“I think slowly over the years I realized I needed to be back in touch with the marine side of things, you know, I needed to fulfill that itch that I had gone away from,” Julie says. “And because of living in a coastal community and so many of our activities are based around water, our love of everything we do, sailing, surfing, kayaking, or just taking a bike ride around Ocean Drive…I genuinely care about the ecosystem and of course I did from an early age identify with spending time at the water. I learned through some early volunteer experiences with birds or with hospice that it’s good to volunteer and do whatever you can do, but you generally don’t stick with it just because it’s a good thing to do. You don’t stick with it unless it really, really hits you. It really means something to you personally.”
Getting back in touch with something that meant a lot to her personally began with helping Save the Bay transplant eelgrass for several years in a row. She describes the project as “an important program for helping to rebuild the base of the ecosystem,” adding that, “eelgrass allows a good place for invertebrates and mollusks and stuff like that. So once you develop that eelgrass bed, you’re really setting the foundation, and it helps with CO2 exchange an also I think trapping some pollutants. I think there’s even some evidence that it helps with the water not overwarming because it will filter the sunlight.”
One of the exciting things, Julie adds, was the ability to see the results of the eelgrass transplanting and the direct impact it had on Narragansett Bay. “For one, I could observe what was going on with areas like that just form my experiences with being out on the water, especially with kayaking. You really see stuff like that up close. You see mussel beds and sea stars and you see how clear the water is or you see trash floating in the water. So, I think doing the eelgrass work made me clue into it even more when I was out. We went, my husband and I, went to a seminar, a couple of different seminars, where we saw the data come back after four years of them doing this kind of program and saw which transplant beds had taken off and done well and which ones hadn’t and water quality data that had paired up with that. That was really neat, to have been part of that program and then see the data that they tabulated. That was really neat, to actually see it come to fruition.”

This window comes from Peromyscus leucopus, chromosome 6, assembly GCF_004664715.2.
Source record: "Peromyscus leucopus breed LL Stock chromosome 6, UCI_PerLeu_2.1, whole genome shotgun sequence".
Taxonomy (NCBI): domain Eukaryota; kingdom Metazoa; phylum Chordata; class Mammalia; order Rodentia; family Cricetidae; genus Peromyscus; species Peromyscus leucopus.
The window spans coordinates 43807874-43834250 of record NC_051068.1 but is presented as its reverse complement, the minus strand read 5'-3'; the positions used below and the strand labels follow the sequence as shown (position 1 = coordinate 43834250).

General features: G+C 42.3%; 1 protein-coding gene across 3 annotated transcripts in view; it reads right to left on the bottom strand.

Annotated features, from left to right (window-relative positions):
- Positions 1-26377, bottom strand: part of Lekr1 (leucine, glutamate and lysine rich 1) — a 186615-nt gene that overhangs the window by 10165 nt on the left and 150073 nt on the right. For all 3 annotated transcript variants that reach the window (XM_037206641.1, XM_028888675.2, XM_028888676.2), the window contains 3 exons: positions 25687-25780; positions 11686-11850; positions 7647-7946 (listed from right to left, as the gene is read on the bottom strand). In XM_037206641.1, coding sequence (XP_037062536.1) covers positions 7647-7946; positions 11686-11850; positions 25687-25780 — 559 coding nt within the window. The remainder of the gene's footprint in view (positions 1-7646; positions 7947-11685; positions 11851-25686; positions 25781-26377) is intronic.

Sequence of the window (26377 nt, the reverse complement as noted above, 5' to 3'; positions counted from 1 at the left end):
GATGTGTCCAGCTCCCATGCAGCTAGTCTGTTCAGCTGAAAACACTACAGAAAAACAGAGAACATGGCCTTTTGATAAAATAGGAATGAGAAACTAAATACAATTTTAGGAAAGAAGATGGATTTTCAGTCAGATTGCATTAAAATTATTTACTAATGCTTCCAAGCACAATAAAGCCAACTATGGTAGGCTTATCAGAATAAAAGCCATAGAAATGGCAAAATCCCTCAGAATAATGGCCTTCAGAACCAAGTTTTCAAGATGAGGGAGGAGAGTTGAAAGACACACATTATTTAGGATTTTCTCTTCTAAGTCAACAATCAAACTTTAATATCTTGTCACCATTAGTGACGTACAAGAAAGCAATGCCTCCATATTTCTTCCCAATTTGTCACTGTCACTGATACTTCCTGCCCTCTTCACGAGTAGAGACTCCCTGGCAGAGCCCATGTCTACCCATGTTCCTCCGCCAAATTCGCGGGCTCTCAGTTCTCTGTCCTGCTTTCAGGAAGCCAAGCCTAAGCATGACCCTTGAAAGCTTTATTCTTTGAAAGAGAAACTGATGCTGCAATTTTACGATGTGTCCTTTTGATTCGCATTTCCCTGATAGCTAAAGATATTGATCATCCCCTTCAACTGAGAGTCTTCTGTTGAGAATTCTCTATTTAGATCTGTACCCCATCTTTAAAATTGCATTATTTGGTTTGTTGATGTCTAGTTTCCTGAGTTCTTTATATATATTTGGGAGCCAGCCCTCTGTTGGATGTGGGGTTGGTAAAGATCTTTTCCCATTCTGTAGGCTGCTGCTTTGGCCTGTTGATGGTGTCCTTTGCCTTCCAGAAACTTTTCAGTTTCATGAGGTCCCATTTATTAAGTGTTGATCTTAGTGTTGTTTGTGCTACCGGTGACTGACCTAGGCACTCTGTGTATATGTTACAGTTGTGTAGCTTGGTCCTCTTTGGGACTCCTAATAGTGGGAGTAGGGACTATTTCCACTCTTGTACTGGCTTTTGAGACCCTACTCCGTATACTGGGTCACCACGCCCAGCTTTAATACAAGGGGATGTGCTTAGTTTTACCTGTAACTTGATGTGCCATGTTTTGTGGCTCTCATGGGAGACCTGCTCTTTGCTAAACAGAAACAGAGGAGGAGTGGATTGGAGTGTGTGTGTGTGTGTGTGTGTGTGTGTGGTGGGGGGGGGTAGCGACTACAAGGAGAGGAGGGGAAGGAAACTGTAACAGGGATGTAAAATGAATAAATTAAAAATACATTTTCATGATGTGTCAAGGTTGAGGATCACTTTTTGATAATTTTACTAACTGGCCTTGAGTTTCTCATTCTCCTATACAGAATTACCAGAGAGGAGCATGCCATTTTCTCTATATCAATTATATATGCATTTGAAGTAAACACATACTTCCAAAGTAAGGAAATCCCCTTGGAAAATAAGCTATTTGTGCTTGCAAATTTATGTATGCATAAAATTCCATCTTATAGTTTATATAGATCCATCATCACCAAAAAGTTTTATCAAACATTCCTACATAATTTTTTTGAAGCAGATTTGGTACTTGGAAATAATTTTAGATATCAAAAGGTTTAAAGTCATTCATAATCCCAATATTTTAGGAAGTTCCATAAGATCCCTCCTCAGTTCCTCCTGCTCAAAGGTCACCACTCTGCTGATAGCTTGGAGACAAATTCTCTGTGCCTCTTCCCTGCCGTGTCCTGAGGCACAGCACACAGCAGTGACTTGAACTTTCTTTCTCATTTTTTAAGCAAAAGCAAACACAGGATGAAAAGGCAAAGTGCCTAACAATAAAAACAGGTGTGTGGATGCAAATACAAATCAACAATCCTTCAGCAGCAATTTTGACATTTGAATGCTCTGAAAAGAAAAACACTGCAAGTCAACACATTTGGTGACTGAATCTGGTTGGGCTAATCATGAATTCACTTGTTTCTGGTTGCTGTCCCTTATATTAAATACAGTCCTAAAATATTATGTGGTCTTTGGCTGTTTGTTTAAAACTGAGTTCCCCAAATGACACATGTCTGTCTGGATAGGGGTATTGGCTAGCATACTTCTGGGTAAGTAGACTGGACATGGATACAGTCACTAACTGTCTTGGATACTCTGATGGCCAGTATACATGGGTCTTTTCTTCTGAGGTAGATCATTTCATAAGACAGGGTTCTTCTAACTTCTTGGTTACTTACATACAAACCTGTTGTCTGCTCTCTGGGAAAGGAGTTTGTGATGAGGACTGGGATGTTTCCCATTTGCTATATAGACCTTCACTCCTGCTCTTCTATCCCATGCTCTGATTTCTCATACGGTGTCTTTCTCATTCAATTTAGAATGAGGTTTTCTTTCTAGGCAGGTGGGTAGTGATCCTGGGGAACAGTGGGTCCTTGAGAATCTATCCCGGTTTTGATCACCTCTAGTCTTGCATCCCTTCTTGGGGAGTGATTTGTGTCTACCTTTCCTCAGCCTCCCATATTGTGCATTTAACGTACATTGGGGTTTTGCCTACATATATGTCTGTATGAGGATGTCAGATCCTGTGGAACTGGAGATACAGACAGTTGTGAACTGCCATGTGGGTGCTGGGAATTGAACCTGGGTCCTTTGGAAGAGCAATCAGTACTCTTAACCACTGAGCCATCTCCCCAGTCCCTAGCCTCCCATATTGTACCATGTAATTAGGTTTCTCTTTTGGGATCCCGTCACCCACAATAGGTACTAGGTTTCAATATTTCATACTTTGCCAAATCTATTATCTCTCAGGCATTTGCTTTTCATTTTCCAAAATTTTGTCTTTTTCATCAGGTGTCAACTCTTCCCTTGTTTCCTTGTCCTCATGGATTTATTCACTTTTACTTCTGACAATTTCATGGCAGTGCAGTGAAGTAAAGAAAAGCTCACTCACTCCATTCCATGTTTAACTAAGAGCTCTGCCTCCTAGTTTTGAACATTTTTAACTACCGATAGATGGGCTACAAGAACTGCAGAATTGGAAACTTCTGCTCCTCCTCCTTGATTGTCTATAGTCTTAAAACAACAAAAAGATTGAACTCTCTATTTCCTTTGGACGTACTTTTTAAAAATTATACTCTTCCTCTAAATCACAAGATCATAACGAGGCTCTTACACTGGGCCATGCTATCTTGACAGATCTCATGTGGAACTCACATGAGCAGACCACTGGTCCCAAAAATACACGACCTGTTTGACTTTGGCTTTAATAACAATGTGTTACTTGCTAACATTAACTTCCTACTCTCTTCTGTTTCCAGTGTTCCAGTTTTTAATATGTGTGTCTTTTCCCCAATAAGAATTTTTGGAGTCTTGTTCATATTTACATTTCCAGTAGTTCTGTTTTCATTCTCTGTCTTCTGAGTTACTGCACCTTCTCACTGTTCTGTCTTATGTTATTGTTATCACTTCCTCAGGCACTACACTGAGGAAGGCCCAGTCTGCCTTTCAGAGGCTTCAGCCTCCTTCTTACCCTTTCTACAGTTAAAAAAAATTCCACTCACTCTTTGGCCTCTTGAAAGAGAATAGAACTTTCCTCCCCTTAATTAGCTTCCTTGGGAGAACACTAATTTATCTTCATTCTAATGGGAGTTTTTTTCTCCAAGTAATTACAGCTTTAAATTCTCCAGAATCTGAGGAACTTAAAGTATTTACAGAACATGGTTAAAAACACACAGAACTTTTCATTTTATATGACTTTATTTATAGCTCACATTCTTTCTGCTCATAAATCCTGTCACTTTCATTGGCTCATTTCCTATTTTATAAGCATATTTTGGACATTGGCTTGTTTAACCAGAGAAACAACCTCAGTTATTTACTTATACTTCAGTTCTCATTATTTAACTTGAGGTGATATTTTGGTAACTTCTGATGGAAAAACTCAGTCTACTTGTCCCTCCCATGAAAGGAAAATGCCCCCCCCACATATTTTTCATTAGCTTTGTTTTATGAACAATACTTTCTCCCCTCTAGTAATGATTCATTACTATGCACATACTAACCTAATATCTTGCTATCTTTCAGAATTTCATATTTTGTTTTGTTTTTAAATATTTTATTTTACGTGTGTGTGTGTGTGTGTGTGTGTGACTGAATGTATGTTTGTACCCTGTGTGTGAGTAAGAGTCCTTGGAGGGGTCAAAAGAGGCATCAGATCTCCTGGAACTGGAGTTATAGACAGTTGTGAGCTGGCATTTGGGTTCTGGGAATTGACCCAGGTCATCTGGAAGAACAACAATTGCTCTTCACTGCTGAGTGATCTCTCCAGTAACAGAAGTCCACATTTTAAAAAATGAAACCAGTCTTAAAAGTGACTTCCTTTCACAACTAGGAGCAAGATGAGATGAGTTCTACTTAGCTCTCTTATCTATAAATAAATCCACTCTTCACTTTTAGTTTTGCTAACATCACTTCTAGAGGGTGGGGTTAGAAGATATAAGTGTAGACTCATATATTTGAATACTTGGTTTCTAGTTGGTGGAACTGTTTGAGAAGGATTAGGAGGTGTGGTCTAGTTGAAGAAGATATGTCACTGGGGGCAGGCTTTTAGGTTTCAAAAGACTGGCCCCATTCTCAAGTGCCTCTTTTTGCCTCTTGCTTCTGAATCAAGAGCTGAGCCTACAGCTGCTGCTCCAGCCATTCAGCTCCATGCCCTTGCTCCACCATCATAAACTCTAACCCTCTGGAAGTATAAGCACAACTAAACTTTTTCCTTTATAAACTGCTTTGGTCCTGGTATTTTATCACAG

“I think over the years I’ve matured a little bit to be able to commit more of my time to it,” Julie says of volunteering. “In the earlier days it was just here and there, I’ll do this one little thing or I’ll do that one little thing. Then I actually jumped over to an organization for a couple of years that’s very informal, really just a bunch of surfers that wanted to protect the water quality around the local beaches because surfers were getting sick. They’re called Clean Ocean Access, very small group just based here in Newport but they’re fairly active. One of the things they do is they have a water testing program and it’s a little more extensive and they keep it up all year round. They basically augment the data that the Department of Environmental Management is getting and they give it to the state and they do a full annual report of all their data. So, I was collecting water samples for them for about a year and half right over here at King Park. When I did the water sampling, that was the first time I committed to a program, where on this day, every week, you have to go and do this thing and they’re relying on you and you can’t bail, but it only took me ten minutes to do. It was a baby step. And then from there something clicked and I really wanted to do something more serious with Save the Bay.”
That something materialized into working as a docent at Save the Bay’s aquarium. Julie says it came at just the right time in her life, when she wasn’t dealing with other craziness, knew she wouldn’t be making a career change any time soon, and knew what kind of free time she had. When we spoke, she was heading into her fourth winter as a docent, spending half a day, every other Sunday, educating kids and families about marine life and ecosystems.
“And this goes back to you have to find the right thing. That did it, that was the right thing,” she adds. “First of all, the realization that I was willing to commit my time to it in the winter but not in the summer and I just had to be realistic about that. This is a really good fit for me, I get to sit there and play with animals in the aquarium and I get to work with these little kids and this has become a really important thing for me. Getting in front of families and kids and trying to make that spark happen and trying to make that awareness happen. That is so important and if you hit it with a four year old, you got ‘em, you got ‘em forever, if you really see that light bulb go off. That just gives back to me every single time I’m there.